Welcome to the Indiana Jewish Historical Society!

The Indiana Jewish Historical Society was founded in 1972. The organization is headquartered in Fort Wayne, Indiana, however holds events throughout the state. IJHS's mission is to collect, preserve, and publish information on the 250 years of Jewish Life in Indiana. IJHS is the only organization in the state which focuses exclusively on the entire Hoosier Jewish experience.

The Indiana Jewish Historical Society's archive collection at the Indiana Historical Society in Indianapolis contains more than 7,000 items of Jewish interest and the society continues to seek materials for the collection. As such, all of the collections have been academically cataloged and are listed on the internet. The Indiana Jewish Historical Society continues to actively collect articles and information with the communities assistance. To see the listings of the IJHS collections at the Indiana Historical Society click here.



The IJHS is engaged in creating an inventory of every community in Indiana where there has been and is a Jewish presence. We encourage your participation with the assembly of this important database.

We are listing the institutions that flourished and sometimes faded; the locations and architects of communal structures built as well as listing the prominent members of these localities: Those who have become public officials and/or who have been recognized for outstanding achievements. Our search for the who's who encompasses a broad base of creative individuals, and the exhibition locations of their creations. Hence this is a call for artists, architects, writers, activists, Sagamores of the Wabash, musicians, inventors, nationally renown Jewish persons with connections or roots to your Indiana community.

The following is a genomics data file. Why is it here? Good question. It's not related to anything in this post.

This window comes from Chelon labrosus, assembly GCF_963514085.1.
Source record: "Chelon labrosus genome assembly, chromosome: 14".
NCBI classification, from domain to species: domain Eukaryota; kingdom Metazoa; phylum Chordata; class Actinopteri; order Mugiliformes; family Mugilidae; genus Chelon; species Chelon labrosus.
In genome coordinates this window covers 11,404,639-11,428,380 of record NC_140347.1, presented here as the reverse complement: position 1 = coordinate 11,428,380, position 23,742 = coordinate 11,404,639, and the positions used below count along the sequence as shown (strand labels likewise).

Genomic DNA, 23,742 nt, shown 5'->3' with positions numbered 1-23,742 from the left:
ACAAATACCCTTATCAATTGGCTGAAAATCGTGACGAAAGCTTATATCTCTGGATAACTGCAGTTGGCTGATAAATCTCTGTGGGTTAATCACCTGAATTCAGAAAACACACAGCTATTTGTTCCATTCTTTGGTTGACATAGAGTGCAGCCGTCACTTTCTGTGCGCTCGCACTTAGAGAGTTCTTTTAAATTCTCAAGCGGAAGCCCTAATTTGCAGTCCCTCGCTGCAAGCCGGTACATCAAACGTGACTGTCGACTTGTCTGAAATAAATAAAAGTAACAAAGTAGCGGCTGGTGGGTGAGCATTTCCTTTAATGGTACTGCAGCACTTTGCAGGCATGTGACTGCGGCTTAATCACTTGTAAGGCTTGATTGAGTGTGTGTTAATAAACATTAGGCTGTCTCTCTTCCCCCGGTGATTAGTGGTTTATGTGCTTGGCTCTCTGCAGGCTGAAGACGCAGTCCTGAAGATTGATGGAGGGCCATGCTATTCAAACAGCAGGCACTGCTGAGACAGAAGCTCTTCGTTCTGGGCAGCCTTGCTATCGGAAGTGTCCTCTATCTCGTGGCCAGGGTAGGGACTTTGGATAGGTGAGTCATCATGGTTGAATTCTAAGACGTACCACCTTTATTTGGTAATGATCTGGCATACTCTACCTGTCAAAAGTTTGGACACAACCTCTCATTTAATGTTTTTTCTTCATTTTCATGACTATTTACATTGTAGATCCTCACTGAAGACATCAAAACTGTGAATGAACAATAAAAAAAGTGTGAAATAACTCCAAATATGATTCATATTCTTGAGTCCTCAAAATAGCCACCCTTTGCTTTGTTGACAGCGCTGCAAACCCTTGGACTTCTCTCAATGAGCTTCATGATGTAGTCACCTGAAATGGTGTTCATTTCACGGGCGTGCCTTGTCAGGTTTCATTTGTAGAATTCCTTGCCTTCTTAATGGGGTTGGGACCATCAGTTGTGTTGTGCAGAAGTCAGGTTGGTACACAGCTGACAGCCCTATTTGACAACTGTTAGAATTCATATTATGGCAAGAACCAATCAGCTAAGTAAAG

We are also collecting information about Indiana's Jewish cemeteries (or Jewish gardens elsewhere), prominent homes or institutions influenced or designed by Jews.

The Trent D. Pendley Mapping Project gives a bird's eye view of the Jewish experience in Indiana. The results hereto are astounding and will result in tours and areas of study. Is your community or town listed? If not, please contact us to have your community listed.







The star burst Magen David stained glass window illustrated above once graced the entrace facade and sanctuary balcony of Hammond's Kneseth Israel synagogue designed by renowned architect Henry L. Newhouse in 1919. The building was a joint but short-lived effort of both the reform and orthodox camps, serving nonetheless as Kneseth Israel until 1958. Several Christian congregations made use of Newhouse's structure until the building was pulled down in 2003. The window had fallen into the street during the mid 1990s.

United States Post Offices built during the 1934-1945 term of Secretary of the Treasury Harry Morgenthau Jr, have his named on their cornerstone. Crown Point and Plymouth are two in Indiana. Is his name on your Post Office cornerstone?